But underneath the frustration, the tea party has roots that are deeper and aim higher. Deeper because it is within the best tradition of popular movements in our history — from the Great Awakening that gave rise to the American Revolution to the conservative revival that helped elect Ronald Reagan. Higher because it aims to recover our moral compass, bequeathed by our Founders and preserved ever since.

The tea party also symbolizes Americans’ indomitable desire for a better life. It reminds us that we’re a country of free people who understand that liberty is fragile and must be vigilantly defended.

Some past grass-roots movements have succeeded, and others have failed. Success comes because the energy of the moment is translated into a lasting, governing philosophy consistent with the settled opinions of the American people.

On this score, prospects look good. The tea party isn’t about to go away after the November elections. Its powerful message of limited government is likely to remain a sharp thorn in the side of those in both parties who want to continue politics as usual.

Take Obama’s health care package, which tea partiers have labeled “Obamacare.” Obama and Democrats rammed this through Congress, against the wishes of a majority of the American people.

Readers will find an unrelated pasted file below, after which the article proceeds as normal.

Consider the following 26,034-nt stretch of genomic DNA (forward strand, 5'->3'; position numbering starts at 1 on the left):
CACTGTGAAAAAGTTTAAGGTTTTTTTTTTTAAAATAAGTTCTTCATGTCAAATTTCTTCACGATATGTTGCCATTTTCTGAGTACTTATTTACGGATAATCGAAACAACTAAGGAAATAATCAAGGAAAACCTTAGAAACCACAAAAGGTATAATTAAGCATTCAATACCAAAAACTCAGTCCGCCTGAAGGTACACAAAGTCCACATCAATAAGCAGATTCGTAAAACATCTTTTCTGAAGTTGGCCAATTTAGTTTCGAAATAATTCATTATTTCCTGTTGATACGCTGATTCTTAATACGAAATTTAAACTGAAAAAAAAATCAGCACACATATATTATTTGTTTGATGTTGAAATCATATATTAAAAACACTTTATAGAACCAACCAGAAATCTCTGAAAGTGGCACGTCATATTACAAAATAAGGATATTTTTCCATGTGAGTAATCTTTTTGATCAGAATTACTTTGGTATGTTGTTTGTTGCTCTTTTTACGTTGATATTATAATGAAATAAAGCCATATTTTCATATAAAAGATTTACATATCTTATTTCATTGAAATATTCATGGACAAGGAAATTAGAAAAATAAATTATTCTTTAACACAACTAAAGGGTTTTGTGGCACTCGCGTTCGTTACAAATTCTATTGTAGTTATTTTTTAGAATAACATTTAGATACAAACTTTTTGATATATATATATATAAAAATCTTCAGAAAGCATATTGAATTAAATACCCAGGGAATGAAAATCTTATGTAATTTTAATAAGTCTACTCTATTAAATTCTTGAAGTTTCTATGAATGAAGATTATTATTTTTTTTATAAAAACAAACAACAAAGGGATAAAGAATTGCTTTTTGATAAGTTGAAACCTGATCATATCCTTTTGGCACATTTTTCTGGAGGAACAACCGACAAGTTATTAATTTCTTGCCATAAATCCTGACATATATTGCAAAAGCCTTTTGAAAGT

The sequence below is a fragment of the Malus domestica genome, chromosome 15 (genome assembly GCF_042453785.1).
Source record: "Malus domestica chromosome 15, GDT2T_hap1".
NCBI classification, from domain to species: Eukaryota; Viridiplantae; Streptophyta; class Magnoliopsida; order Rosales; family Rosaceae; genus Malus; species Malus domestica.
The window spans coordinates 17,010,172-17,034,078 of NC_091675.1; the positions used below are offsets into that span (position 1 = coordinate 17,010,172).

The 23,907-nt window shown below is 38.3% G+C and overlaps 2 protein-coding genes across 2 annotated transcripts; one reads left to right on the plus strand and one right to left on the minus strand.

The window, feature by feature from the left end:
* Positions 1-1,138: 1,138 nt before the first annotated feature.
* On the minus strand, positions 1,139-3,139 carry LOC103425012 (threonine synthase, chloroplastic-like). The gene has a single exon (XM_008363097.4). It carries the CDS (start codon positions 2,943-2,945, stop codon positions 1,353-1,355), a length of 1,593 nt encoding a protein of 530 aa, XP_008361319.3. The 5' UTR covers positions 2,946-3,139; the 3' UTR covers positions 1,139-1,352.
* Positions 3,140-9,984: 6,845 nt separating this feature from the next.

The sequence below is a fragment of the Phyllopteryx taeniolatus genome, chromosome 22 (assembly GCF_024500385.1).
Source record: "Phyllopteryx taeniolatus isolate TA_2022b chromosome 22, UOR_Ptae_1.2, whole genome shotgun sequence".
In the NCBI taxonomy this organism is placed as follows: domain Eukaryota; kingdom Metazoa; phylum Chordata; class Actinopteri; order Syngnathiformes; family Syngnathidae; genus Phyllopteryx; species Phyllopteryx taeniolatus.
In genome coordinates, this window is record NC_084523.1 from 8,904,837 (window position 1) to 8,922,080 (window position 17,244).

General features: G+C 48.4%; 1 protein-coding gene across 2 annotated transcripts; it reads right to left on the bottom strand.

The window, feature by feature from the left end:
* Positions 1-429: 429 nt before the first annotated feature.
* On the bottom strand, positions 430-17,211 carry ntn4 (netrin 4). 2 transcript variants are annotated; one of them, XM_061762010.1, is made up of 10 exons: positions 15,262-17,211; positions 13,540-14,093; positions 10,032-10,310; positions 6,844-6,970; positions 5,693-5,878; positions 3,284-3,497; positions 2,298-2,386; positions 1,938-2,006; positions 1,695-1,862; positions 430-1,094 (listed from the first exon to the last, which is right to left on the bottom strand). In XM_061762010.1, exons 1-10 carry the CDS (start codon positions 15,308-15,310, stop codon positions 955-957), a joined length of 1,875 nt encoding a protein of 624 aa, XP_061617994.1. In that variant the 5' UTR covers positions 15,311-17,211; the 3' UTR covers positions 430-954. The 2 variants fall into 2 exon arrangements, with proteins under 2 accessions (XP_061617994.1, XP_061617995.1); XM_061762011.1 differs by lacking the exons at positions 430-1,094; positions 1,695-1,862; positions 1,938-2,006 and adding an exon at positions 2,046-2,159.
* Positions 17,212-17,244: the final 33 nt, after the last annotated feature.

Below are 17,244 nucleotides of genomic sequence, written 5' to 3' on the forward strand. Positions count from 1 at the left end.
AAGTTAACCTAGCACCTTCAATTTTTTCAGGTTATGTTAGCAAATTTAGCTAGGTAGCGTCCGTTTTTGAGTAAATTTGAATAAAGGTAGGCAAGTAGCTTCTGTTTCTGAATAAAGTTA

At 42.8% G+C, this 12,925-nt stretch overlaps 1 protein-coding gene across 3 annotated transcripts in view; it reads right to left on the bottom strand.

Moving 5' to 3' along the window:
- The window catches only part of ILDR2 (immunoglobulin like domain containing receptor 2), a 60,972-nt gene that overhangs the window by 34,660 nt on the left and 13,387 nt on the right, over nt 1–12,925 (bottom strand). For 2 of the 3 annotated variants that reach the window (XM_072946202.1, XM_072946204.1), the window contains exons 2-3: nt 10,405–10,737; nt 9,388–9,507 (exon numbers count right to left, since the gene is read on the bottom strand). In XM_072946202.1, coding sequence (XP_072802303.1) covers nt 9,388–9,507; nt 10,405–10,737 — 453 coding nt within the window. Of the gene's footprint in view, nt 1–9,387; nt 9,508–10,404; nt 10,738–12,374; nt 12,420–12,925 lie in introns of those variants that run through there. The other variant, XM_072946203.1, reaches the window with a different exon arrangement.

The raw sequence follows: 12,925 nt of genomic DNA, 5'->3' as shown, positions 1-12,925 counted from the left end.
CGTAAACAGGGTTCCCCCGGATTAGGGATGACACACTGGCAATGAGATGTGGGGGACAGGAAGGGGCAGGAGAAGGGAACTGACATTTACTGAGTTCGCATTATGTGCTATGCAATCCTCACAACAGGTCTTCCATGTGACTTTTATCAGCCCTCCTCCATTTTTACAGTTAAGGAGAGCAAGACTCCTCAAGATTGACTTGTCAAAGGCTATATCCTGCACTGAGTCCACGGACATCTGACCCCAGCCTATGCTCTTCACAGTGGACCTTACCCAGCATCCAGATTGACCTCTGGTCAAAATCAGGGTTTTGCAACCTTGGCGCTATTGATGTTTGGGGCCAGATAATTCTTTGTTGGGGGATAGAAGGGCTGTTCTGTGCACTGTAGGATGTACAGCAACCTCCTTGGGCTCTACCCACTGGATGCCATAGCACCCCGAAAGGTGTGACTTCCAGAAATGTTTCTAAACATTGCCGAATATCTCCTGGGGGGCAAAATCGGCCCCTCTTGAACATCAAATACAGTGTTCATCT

But the repealing legislation should not itself contain some new massive health care plan. Even if the legislation offers good policy, the tea party is here to remind Republicans that pushing large, unexamined bills through Congress is wrong. We need to repeal Obamacare immediately, then openly debate and pass conservative-drawn, sensible and broadly supported health care reform.

It’s no surprise that pollsters Scott Rasmussen and Doug Schoen found that more than “half of the electorate now say they favor the tea party movement, around 35 percent say they support the movement, 20 [percent] to 25 percent self-identify as members of the movement and 2 [percent] to 7 percent say they are activists.”

This means that all those protesters with their Constitutions at tea party rallies nationwide represent millions of fellow Americans. The answers they seek won’t be found in the thousands of pages of new legislation coming out of Washington.

They are in those documents that first defined this nation and provide the most just framework for a free people to work hard, play by the rules and succeed.

Ed Feulner is president of The Heritage Foundation. Sen. Jim DeMint is a Republican from South Carolina.

____________________________________

Other posts about Heritage Foundation:

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Pat Lynch: We need to bring tax rates back up for Rich (Real Cause of Deficit Pt 10)(If you love Milton Friedman then you will love this post)